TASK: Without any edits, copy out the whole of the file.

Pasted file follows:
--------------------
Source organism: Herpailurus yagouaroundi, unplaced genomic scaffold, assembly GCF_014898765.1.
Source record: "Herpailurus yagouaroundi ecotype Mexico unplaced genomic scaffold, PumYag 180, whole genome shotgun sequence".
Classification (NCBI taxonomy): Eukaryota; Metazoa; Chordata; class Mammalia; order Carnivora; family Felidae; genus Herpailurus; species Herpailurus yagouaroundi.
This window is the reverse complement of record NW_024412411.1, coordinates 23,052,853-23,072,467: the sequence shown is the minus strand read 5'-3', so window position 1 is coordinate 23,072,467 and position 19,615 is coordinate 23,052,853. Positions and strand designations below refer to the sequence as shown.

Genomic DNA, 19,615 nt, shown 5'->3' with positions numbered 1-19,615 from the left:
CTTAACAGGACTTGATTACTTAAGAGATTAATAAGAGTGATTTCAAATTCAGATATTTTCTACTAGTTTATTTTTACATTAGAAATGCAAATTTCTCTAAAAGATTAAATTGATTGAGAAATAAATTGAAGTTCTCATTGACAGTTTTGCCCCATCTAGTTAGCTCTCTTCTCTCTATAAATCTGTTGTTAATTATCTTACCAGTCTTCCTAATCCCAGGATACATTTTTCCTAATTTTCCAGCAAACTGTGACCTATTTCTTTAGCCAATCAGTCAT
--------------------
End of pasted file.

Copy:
Source organism: Herpailurus yagouaroundi, unplaced genomic scaffold, assembly GCF_014898765.1.
Source record: "Herpailurus yagouaroundi ecotype Mexico unplaced genomic scaffold, PumYag 180, whole genome shotgun sequence".
Classification (NCBI taxonomy): Eukaryota; Metazoa; Chordata; class Mammalia; order Carnivora; family Felidae; genus Herpailurus; species Herpailurus yagouaroundi.
This window is the reverse complement of record NW_024412411.1, coordinates 23,052,853-23,072,467: the sequence shown is the minus strand read 5'-3', so window position 1 is coordinate 23,072,467 and position 19,615 is coordinate 23,052,853. Positions and strand designations below refer to the sequence as shown.

Genomic DNA, 19,615 nt, shown 5'->3' with positions numbered 1-19,615 from the left:
CTTAACAGGACTTGATTACTTAAGAGATTAATAAGAGTGATTTCAAATTCAGATATTTTCTACTAGTTTATTTTTACATTAGAAATGCAAATTTCTCTAAAAGATTAAATTGATTGAGAAATAAATTGAAGTTCTCATTGACAGTTTTGCCCCATCTAGTTAGCTCTCTTCTCTCTATAAATCTGTTGTTAATTATCTTACCAGTCTTCCTAATCCCAGGATACATTTTTCCTAATTTTCCAGCAAACTGTGACCTATTTCTTTAGCCAATCAGTCAT